Subsistence and Commercial Activities. The Maguindanao grow a variety of crops, trap fish, and obtain wild foods and other materials from the marshes for their subsistence. Wet rice is grown in the lowlands, and dry rice and corn are farmed in upland areas. Tubers, including yams and sweet potatoes, are also among the staple crops. Vegetables such as tomatoes, squash, and beans are grown, and wild greens are harvested in abundance from marshlands. Coconuts abound and are gathered at an immature stage for their tender meat and water or to be made into coconut milk for cooking. Many kinds of fruit are common, including bananas, plantains, mangoes, guavas, and durians. Freshwater fish are the main source of protein in the interior, as are saltwater fish and shellfish along the coast. Goats are raised for meat and usually are consumed on ceremonial occasions. An aged or infirm water buffalo may also be slaughtered for such events. Chickens are raised for both eggs and meat. Even today the Maguindanao produce nearly all of their own food.
Industrial Arts. Many items are hand-crafted in households from wood, bamboo, rattan, thatch, and fiber. Most of these are produced for domestic use, but some weaving, mat making, and basketry is done on a limited basis for commercial sale. In the past, the Maguindanao were known for their production of ornate brass containers, ornaments, musical gongs, etc., but brass working has become a lost art in recent times. Steel-bladed tools and weapons are still produced on a small scale.
Trade. Before this century, the Maguindanao dominated trade with people of the interior of the island and exacted tribute from them. Commodities such as salt, metal goods, Chinese pottery, cloth, beads, and other manufactured items passed inland in exchange for rice, gold, and a variety of forest products. It appears slaves may have been taken and sold as well. Trade with other islands involved many of the same items, and some Maguindanao may have been involved in piracy, which has been reported in this area for centuries.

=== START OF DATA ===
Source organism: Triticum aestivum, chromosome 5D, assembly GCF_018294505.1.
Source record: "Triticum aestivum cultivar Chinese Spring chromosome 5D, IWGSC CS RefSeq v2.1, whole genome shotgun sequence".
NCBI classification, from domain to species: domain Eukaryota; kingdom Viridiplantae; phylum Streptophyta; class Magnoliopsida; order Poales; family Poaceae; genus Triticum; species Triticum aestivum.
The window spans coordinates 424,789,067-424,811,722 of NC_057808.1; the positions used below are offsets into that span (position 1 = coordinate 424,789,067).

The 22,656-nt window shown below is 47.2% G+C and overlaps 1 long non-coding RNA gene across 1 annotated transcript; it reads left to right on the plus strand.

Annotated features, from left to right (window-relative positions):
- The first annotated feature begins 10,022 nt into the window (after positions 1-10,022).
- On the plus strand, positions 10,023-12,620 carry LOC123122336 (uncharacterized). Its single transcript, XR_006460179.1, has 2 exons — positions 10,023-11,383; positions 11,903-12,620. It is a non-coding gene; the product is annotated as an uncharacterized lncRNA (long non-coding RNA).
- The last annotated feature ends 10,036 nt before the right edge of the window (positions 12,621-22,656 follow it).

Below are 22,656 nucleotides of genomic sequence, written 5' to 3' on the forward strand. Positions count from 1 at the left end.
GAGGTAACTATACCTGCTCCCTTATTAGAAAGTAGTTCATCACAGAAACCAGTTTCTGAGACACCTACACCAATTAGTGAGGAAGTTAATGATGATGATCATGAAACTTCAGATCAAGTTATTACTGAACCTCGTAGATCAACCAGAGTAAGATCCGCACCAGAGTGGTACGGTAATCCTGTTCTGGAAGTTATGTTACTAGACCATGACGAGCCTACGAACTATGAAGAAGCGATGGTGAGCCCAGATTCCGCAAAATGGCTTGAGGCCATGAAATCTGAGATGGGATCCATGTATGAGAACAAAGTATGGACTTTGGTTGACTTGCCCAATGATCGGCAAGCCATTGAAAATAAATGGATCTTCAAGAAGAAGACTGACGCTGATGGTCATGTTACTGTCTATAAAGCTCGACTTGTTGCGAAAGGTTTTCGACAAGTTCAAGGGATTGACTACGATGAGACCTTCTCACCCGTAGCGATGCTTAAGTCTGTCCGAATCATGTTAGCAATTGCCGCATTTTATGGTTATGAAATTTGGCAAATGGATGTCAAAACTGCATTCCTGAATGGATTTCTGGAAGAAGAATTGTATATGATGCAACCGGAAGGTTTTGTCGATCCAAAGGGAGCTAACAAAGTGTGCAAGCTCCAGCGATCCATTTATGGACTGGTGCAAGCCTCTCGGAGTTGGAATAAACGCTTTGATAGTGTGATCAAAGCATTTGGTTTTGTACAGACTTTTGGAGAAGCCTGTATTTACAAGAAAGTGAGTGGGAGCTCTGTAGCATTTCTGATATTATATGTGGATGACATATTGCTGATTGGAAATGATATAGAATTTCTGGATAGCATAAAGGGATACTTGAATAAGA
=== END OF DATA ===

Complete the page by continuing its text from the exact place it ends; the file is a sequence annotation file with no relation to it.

Division of Labor. Those of highest rank in this society tend to be removed from manual labor. Among the rest, the male/female division of labor is not very pronounced. Men do the plowing, harrowing, and other heavy work of farming. Women do most domestic work, often assisted by older children. Nearly all able-bodied adults and young people join in such tasks as planting, weeding, harvesting, and threshing.
Land Tenure. Until early in this century, all land was communally owned. A person could use land if he or she could demonstrate descent from an ancestor who had cleared or used that land. In the 1920s, the American colonial government conducted cadastral surveys to determine individual landholdings. It appears many datus took this opportunity to claim the land farmed by their followers as their own, and thus acquired title to large tracts of formerly communal lands. Today there is a mixture of titled small holdings, land of uncertain title farmed on the basis of traditional claims, and "estate" lands farmed by datus or their tenants.